Beyond a few obvious facts, working out what to do with the many thousands of “boat people” who have been stuck in the vast sea straddling South and Southeast Asia in pursuit of jobs and better livelihoods is a difficult proposition.
Last November presidential adviser U Myint said the government’s approach to statistics would start from scratch. Decades of “disastrous” meddling had long twisted facts to the government’s favour, counting what it wanted to be true rather than what was true.
With the revelation this week that retired generals are thinking about running for parliament as representatives of the Union Solidarity and Development Party, chances are slim that the party will stick by its avowed plan to field more women candidates in the upcoming election.
While a series of missteps in recent years by Malaysian Prime Minister Najib Razak has caused the UMNO party to question his leadership and has damaged his country’s international image, young politician Lim Guan Eng has thrived as the chief minister of Penang State.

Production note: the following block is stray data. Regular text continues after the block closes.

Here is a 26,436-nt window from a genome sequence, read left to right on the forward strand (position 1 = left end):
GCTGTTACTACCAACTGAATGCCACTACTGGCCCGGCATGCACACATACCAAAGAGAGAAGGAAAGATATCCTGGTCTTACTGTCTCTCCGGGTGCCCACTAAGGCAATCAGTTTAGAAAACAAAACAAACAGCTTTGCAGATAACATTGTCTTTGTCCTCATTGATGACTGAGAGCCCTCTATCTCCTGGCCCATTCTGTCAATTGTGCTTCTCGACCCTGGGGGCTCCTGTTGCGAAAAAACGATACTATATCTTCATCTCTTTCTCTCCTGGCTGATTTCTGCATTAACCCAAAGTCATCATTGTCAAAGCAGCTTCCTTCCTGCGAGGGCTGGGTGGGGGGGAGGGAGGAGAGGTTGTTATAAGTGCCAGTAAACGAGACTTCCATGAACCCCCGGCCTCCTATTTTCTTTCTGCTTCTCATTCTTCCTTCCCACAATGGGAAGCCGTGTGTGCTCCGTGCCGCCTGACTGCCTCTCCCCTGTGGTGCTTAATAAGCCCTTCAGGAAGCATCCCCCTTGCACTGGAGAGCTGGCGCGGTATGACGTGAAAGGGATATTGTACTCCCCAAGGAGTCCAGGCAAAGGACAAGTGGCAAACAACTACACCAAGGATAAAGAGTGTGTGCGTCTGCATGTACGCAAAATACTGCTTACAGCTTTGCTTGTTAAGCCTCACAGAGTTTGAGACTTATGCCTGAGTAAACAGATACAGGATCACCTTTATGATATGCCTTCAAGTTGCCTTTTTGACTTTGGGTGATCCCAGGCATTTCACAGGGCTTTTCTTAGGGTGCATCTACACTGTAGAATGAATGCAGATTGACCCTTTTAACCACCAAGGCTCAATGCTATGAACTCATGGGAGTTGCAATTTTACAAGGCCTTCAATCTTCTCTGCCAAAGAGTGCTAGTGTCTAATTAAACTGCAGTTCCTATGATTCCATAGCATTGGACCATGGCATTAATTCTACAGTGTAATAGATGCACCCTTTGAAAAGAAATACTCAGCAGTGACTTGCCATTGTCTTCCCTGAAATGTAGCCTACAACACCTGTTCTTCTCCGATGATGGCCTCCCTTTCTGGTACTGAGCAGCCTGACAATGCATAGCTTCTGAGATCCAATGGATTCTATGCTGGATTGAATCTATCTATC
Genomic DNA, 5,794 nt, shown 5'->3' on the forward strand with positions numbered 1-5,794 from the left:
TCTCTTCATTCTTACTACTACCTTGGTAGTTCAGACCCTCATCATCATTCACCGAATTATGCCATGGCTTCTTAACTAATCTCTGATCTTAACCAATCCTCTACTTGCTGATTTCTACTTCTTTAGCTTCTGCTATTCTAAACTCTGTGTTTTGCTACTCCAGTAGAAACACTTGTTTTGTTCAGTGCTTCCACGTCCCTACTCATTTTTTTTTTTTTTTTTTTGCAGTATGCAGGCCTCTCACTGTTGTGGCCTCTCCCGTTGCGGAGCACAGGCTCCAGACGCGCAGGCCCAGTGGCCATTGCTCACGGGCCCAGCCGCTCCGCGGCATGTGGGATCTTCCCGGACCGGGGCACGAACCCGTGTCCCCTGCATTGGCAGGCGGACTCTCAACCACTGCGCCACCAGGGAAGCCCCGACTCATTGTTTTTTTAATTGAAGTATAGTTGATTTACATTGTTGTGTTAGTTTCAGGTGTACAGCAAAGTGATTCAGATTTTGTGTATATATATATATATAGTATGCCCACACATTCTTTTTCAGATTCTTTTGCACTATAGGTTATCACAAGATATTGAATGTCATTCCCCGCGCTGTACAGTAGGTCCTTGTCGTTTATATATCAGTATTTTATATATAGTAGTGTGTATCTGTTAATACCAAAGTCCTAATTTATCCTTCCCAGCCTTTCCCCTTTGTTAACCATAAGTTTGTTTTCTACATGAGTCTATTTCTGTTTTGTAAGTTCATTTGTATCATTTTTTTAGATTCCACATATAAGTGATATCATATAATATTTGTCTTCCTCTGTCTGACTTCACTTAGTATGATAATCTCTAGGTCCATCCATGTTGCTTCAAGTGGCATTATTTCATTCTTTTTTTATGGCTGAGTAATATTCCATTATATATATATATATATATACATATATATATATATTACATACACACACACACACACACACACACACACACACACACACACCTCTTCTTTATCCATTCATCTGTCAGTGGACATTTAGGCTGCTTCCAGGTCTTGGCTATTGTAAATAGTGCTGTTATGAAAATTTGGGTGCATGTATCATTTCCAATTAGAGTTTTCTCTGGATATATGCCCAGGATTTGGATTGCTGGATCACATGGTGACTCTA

The Health Care for Population Control Bill was signed into law by President U Thein Sein on May 19. This came after the president had sent an lightly amended version of the bill back to the Pyidaungsu Hluttaw, which reapproved it on May 15.
Union Election Commission director U Thaung Hlaing talks on preparations for the November election, voter education, and improvements on the 2011 election. The Myanmar Times presents a selection of the interview, edited for clarity and brevity.
From appearances on dinner plates of businessmen seeking exotic fare, to forced performances at dubious wildlife parks courting tourists, Southeast Asia’s indigenous animals, including its once numerous elephants, are increasingly under threat.